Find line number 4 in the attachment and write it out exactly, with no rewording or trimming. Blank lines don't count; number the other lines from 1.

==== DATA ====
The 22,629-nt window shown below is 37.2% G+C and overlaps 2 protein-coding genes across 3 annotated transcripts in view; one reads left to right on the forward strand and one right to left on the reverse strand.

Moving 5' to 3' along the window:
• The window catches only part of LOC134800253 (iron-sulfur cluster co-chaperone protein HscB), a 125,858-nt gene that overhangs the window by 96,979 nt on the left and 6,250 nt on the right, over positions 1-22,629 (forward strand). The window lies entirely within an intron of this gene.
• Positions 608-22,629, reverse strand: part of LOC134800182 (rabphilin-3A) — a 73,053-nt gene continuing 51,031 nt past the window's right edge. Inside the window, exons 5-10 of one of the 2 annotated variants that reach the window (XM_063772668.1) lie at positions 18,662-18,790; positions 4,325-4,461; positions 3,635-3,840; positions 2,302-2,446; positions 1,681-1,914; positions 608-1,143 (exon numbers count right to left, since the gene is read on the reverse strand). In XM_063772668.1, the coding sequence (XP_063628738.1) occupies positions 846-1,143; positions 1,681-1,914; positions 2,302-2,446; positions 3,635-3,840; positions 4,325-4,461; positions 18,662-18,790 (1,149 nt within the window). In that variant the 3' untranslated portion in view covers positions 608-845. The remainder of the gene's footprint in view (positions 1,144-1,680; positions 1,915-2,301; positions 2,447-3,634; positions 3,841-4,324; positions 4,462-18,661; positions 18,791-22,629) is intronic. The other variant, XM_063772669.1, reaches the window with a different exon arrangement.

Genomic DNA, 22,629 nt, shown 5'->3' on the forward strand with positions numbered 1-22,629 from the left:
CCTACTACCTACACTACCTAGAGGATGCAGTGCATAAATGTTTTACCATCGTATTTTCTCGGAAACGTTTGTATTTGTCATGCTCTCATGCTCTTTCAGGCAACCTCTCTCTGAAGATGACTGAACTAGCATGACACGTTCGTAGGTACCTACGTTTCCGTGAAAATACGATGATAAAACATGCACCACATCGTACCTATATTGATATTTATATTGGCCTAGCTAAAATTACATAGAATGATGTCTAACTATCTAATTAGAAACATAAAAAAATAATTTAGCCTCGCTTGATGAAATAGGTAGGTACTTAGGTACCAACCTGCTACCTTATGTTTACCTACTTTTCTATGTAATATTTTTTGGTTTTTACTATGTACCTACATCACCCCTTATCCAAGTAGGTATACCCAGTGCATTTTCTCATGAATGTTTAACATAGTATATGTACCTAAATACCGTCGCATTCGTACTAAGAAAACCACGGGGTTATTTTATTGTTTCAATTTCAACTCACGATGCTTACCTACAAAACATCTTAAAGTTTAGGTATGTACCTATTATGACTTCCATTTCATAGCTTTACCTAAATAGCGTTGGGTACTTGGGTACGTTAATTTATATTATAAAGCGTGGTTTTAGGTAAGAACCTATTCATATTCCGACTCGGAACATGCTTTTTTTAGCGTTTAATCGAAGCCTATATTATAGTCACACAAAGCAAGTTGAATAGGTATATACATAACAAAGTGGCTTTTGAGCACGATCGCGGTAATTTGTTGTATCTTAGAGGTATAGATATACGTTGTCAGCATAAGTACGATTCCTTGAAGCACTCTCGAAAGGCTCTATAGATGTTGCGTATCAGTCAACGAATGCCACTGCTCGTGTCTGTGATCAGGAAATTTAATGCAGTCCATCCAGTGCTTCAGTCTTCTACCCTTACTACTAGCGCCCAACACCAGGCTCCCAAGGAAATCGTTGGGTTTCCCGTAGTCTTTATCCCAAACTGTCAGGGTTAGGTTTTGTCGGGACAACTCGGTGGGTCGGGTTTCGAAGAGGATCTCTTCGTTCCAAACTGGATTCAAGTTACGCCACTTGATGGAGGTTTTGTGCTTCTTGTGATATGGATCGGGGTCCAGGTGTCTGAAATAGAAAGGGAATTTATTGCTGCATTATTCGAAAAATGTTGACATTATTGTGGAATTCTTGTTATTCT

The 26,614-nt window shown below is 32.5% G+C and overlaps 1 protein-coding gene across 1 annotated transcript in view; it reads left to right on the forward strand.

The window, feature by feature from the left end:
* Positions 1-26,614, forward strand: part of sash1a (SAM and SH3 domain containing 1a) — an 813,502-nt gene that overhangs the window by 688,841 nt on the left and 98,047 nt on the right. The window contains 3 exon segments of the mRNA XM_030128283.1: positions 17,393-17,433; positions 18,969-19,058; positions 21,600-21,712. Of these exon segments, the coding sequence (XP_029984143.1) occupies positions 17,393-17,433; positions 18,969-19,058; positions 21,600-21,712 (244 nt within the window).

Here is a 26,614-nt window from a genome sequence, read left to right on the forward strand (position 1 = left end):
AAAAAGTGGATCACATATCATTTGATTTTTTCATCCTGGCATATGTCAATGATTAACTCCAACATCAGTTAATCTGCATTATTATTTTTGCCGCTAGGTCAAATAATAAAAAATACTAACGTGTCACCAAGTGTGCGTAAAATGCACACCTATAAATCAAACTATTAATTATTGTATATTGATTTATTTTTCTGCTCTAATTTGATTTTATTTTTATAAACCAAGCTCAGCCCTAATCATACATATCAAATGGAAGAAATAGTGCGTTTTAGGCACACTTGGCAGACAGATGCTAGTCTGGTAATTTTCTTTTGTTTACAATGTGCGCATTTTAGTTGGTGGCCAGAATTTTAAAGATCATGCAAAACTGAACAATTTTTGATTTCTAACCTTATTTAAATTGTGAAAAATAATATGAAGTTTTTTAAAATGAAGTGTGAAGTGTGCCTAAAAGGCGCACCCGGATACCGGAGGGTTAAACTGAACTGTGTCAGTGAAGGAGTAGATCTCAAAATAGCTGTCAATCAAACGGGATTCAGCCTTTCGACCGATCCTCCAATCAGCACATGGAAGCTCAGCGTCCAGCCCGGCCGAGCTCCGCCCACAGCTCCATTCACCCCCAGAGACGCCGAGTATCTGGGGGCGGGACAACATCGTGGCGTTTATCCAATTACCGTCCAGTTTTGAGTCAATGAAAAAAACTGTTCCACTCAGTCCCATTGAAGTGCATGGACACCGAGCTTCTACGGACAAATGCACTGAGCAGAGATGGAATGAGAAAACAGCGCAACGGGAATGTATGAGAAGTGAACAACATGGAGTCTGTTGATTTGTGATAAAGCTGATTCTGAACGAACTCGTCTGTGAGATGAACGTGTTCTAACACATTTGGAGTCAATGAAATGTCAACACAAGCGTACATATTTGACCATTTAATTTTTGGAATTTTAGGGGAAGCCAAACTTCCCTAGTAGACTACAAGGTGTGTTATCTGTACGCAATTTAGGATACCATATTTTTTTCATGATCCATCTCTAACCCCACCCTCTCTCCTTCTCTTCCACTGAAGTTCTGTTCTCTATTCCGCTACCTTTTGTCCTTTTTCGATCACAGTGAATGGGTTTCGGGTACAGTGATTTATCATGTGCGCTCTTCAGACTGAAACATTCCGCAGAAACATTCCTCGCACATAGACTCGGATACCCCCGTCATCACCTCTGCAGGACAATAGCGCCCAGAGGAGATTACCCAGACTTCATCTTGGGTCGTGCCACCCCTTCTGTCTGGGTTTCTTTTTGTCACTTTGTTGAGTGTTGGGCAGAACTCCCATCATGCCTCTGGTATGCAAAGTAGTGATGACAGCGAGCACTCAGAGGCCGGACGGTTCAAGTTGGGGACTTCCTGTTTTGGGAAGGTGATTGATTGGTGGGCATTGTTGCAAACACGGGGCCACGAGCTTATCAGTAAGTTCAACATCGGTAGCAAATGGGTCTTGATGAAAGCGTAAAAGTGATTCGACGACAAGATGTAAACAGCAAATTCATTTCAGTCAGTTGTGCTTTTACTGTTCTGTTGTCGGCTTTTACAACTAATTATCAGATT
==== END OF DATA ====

• Positions 608-22,629, reverse strand: part of LOC134800182 (rabphilin-3A) — a 73,053-nt gene continuing 51,031 nt past the window's right edge. Inside the window, exons 5-10 of one of the 2 annotated variants that reach the window (XM_063772668.1) lie at positions 18,662-18,790; positions 4,325-4,461; positions 3,635-3,840; positions 2,302-2,446; positions 1,681-1,914; positions 608-1,143 (exon numbers count right to left, since the gene is read on the reverse strand). In XM_063772668.1, the coding sequence (XP_063628738.1) occupies positions 846-1,143; positions 1,681-1,914; positions 2,302-2,446; positions 3,635-3,840; positions 4,325-4,461; positions 18,662-18,790 (1,149 nt within the window). In that variant the 3' untranslated portion in view covers positions 608-845. The remainder of the gene's footprint in view (positions 1,144-1,680; positions 1,915-2,301; positions 2,447-3,634; positions 3,841-4,324; positions 4,462-18,661; positions 18,791-22,629) is intronic. The other variant, XM_063772669.1, reaches the window with a different exon arrangement.